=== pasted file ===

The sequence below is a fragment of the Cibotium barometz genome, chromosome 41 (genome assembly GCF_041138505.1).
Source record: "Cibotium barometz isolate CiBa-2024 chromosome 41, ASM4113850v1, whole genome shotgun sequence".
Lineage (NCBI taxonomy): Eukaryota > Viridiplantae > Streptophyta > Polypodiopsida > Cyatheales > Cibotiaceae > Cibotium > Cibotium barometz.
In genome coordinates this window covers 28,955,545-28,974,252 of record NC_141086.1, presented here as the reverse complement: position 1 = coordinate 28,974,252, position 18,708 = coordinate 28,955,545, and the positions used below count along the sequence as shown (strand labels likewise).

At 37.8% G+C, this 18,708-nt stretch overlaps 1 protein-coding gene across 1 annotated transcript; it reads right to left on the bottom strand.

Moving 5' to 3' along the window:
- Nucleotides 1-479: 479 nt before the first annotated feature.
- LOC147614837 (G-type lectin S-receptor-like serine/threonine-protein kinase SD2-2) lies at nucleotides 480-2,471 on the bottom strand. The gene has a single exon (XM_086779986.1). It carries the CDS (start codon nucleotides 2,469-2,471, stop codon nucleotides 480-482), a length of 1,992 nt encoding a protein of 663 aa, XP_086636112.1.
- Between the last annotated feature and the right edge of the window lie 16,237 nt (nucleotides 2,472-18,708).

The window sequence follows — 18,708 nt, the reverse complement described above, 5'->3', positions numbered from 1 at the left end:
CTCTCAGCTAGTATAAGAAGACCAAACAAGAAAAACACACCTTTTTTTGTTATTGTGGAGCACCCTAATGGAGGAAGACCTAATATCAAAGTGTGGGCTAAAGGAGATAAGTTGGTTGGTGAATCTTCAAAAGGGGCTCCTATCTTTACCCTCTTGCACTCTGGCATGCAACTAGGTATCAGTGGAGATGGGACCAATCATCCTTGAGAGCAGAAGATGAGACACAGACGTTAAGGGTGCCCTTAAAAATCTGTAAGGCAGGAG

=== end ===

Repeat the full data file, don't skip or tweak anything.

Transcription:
The sequence below is a fragment of the Cibotium barometz genome, chromosome 41 (genome assembly GCF_041138505.1).
Source record: "Cibotium barometz isolate CiBa-2024 chromosome 41, ASM4113850v1, whole genome shotgun sequence".
Lineage (NCBI taxonomy): Eukaryota > Viridiplantae > Streptophyta > Polypodiopsida > Cyatheales > Cibotiaceae > Cibotium > Cibotium barometz.
In genome coordinates this window covers 28,955,545-28,974,252 of record NC_141086.1, presented here as the reverse complement: position 1 = coordinate 28,974,252, position 18,708 = coordinate 28,955,545, and the positions used below count along the sequence as shown (strand labels likewise).

At 37.8% G+C, this 18,708-nt stretch overlaps 1 protein-coding gene across 1 annotated transcript; it reads right to left on the bottom strand.

Moving 5' to 3' along the window:
- Nucleotides 1-479: 479 nt before the first annotated feature.
- LOC147614837 (G-type lectin S-receptor-like serine/threonine-protein kinase SD2-2) lies at nucleotides 480-2,471 on the bottom strand. The gene has a single exon (XM_086779986.1). It carries the CDS (start codon nucleotides 2,469-2,471, stop codon nucleotides 480-482), a length of 1,992 nt encoding a protein of 663 aa, XP_086636112.1.
- Between the last annotated feature and the right edge of the window lie 16,237 nt (nucleotides 2,472-18,708).

The window sequence follows — 18,708 nt, the reverse complement described above, 5'->3', positions numbered from 1 at the left end:
CTCTCAGCTAGTATAAGAAGACCAAACAAGAAAAACACACCTTTTTTTGTTATTGTGGAGCACCCTAATGGAGGAAGACCTAATATCAAAGTGTGGGCTAAAGGAGATAAGTTGGTTGGTGAATCTTCAAAAGGGGCTCCTATCTTTACCCTCTTGCACTCTGGCATGCAACTAGGTATCAGTGGAGATGGGACCAATCATCCTTGAGAGCAGAAGATGAGACACAGACGTTAAGGGTGCCCTTAAAAATCTGTAAGGCAGGAG